In regard to new forms of networking, we do like to use the traditional food/beverage meet ups whenever we can. Sometimes, we'll bring a group to a workout class or sporting event just to mix it up. We find that when you go outside the box you can build stronger and more unique relationships.
  4. Payments industry tradeshows are vital to the success of our business as we feel that they represent the best opportunity for networking and growth. When we decide on which ones to attend, we look for the best opportunities to play "offense" and "defense." If a company we want to target is attending a tradeshow, we'll attend and look to set up a meeting in person, as in we'll make sure to get in front of them and create a relationship. Conversely, at the tradeshows, we have the opportunity to see our existing relationships, interact with them and see how we can potentially better serve them.

"Our most successful networking tactics have always been in-person meetings and social events. Our least successful methods usually involve blanket cold emails to contacts with no real relationship in place." – Andrew Altschuler, AmeriMerchant

Matt Bruno, Payment Logistics

  1. Typically our networking involves tradeshows like the acquirer association shows, Internet forums, and local networking events like chamber events, etc. We measure the effectiveness by the increase in business based on where the contact was first made. Because networking is a long-term strategy, it's usually measured in three-, six-, nine- and 12-month increments. When deciding how to network, we look where our target contacts are gathering.
  2. As a company focused primarily on external sales channels like MLS agents, POS VARs, and developers – we place a high value on networking. We have in-house training for employees who travel to shows. The most effective trainings have involved "classroom" type instructions with role playing and "on-site" type training where trainees shadow trainers during the events.
  3. The least successful networking tactics have been using one form of media to make contacts – for example, just going to networking events. The most successful networking tactics have involved multiple media contacts – for example, going to a networking event, following up with emails and calls, meeting the same people at other events, etc. Basically, multiple in-person contacts with the same prospect typically yield better results.
  4. They are as important as the attendees that show up, which changes year over year. When evaluating shows, we typically look at the current and/or historical exhibitor list, the attendee list, total number of attendees, association that puts on the show, and speak with existing/prospective partners about the show, and the stated purpose of the show. As with all marketing events, the ROI dictates which shows we attend more than once.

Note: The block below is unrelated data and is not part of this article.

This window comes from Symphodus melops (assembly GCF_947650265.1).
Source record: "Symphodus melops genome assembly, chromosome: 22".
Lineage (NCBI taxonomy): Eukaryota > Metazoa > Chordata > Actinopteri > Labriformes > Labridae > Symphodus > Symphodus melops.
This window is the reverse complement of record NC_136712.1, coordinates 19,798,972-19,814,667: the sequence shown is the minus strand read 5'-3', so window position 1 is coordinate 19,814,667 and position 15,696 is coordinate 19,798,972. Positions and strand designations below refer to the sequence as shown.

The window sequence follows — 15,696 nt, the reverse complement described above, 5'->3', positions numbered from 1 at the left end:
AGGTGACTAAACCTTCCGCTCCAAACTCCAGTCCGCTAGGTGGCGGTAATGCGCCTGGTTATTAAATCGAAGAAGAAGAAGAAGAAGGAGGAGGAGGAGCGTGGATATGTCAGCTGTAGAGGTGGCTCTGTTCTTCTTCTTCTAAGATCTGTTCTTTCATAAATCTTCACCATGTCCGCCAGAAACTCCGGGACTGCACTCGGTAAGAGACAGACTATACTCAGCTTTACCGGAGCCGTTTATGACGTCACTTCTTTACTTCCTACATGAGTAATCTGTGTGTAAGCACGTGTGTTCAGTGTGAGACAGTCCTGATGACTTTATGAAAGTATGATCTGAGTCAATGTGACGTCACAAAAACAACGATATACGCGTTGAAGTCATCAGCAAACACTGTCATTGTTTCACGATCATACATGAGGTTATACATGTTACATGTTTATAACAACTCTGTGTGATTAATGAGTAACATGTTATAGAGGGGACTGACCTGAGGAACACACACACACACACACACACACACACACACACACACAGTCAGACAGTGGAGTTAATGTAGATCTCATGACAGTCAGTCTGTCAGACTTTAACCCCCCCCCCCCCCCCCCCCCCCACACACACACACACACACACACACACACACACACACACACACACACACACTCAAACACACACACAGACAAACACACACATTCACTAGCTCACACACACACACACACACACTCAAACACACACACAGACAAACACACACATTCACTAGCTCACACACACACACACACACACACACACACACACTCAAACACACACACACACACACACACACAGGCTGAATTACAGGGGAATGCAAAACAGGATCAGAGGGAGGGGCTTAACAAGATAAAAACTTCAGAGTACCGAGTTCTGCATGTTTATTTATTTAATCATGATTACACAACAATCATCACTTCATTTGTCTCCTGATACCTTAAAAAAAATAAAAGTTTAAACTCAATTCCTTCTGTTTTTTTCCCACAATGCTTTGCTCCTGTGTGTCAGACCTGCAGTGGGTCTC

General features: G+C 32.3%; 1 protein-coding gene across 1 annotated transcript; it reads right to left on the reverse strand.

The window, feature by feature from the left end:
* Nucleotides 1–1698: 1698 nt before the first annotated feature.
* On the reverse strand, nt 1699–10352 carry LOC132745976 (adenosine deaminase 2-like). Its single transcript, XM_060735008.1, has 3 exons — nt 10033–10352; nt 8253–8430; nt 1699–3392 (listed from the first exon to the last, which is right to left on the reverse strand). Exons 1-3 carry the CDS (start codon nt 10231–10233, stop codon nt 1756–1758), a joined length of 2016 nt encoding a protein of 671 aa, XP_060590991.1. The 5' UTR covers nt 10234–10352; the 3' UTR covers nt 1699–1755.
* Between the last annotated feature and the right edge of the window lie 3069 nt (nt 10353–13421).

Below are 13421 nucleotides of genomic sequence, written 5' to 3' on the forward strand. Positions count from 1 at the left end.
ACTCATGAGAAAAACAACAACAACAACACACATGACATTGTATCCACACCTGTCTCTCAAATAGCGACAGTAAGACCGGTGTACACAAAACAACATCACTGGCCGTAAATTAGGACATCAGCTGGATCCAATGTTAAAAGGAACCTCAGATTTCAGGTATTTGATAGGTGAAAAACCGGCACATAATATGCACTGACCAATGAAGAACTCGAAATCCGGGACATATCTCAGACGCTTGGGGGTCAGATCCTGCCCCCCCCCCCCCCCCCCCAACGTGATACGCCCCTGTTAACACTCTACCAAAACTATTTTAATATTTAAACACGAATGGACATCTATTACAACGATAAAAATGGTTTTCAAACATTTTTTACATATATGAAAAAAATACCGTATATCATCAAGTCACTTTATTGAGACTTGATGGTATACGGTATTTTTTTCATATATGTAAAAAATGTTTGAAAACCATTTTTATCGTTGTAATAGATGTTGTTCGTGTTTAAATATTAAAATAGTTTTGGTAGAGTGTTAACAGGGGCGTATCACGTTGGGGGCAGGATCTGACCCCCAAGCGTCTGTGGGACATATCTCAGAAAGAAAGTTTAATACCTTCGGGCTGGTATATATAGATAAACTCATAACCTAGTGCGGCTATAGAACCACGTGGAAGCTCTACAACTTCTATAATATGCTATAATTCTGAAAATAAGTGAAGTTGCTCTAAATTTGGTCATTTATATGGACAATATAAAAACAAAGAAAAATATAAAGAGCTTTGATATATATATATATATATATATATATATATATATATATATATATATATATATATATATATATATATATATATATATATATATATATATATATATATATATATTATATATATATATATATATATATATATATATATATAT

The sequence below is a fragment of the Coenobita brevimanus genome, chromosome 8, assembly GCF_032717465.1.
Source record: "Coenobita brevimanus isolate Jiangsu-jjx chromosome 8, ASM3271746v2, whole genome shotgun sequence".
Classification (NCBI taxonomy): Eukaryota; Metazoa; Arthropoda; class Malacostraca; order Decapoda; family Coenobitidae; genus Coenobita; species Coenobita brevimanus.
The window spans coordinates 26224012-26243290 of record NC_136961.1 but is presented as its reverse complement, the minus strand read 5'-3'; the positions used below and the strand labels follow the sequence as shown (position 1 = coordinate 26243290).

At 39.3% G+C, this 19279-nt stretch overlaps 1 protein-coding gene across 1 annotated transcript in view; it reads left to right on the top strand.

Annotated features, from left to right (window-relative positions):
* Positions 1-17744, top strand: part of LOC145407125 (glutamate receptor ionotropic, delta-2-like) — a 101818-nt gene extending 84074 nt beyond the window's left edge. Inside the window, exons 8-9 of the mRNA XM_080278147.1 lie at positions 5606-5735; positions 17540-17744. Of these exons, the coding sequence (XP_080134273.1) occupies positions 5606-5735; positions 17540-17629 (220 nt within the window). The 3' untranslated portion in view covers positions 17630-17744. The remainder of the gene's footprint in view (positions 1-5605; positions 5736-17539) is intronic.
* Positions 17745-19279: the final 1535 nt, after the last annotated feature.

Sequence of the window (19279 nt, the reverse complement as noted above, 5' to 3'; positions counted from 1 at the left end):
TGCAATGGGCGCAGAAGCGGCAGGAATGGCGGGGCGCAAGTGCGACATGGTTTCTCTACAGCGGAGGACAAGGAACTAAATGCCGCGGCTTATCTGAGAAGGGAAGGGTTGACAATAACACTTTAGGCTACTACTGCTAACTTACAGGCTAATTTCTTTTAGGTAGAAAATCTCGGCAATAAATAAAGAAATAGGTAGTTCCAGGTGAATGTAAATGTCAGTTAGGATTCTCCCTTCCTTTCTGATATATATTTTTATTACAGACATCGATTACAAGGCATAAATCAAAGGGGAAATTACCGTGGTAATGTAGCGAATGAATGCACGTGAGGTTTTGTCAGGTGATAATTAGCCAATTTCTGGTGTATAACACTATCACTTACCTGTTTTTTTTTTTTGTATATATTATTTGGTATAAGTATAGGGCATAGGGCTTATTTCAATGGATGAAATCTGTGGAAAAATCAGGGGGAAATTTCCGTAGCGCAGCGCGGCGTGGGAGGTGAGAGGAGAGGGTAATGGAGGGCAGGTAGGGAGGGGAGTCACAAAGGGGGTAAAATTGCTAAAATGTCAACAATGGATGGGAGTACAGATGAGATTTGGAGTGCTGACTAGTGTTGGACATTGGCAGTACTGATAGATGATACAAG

"The most effective trainings have involved "classroom" type instructions with role playing and "on-site" type training where trainees shadow trainers during the events." – Matt Bruno, Payment Logistics

Lane Conner, Bluestar Payment Solutions

  1. As salespeople, we all know the line: A.B.C. – always be closing. I like to supplement that by A.B.N. – Always Be Networking. Networking is not something that is a sometimes thing in sales. It is an all the time thing. It doesn't matter if you are at a ball game, at an airport, with family over the holidays, etc. There are people around us every day that are potential customers or referral partners. Now, there are places where networking is made easier such as LinkedIn, the chamber of commerce, a country club, etc., but the thing to remember is that in every setting there is always a potential sale or a potential contact to be had.
  2. We provide leads to our salespeople; however, we always tell them that the leads that we provide are just a supplement to what they bring to the table. We conduct training for our people like we would sales. On Monday, we get together and discuss what each team member did over the weekend and potential partners/customers that we met over the weekend.
  3. We tried to work with a young professional group that didn't work out as well. You have to be careful of the groups that are there just to talk. I want our people to focus on people that can help you win.
  4. Payments industry shows are incredibly important to build your network within the industry and to see the newest technology that is available. It is a good time to catch up with old friends and to create new ones.

"We provide leads to our salespeople; however, we always tell them that the leads that we provide are just a supplement to what they bring to the table." – Lane Conner Bluestar Payment Solutions

Nancy Drexler, Acquired Marketing

The more high-tech we get, the more important human interpersonal relationships become. At the end of the day, people still do business with people. And in an industry where most provide similar services in a similar fashion at a similar price, it's the person at the other end of the phone who really makes one company different from the next.

That said, there is no faster way to spread the word and build brand awareness than digitally. So I recommend using digital and social media to broaden audience and boost brand, backed by one-on-one marketing (email, direct mail, in-person) to seal the deal.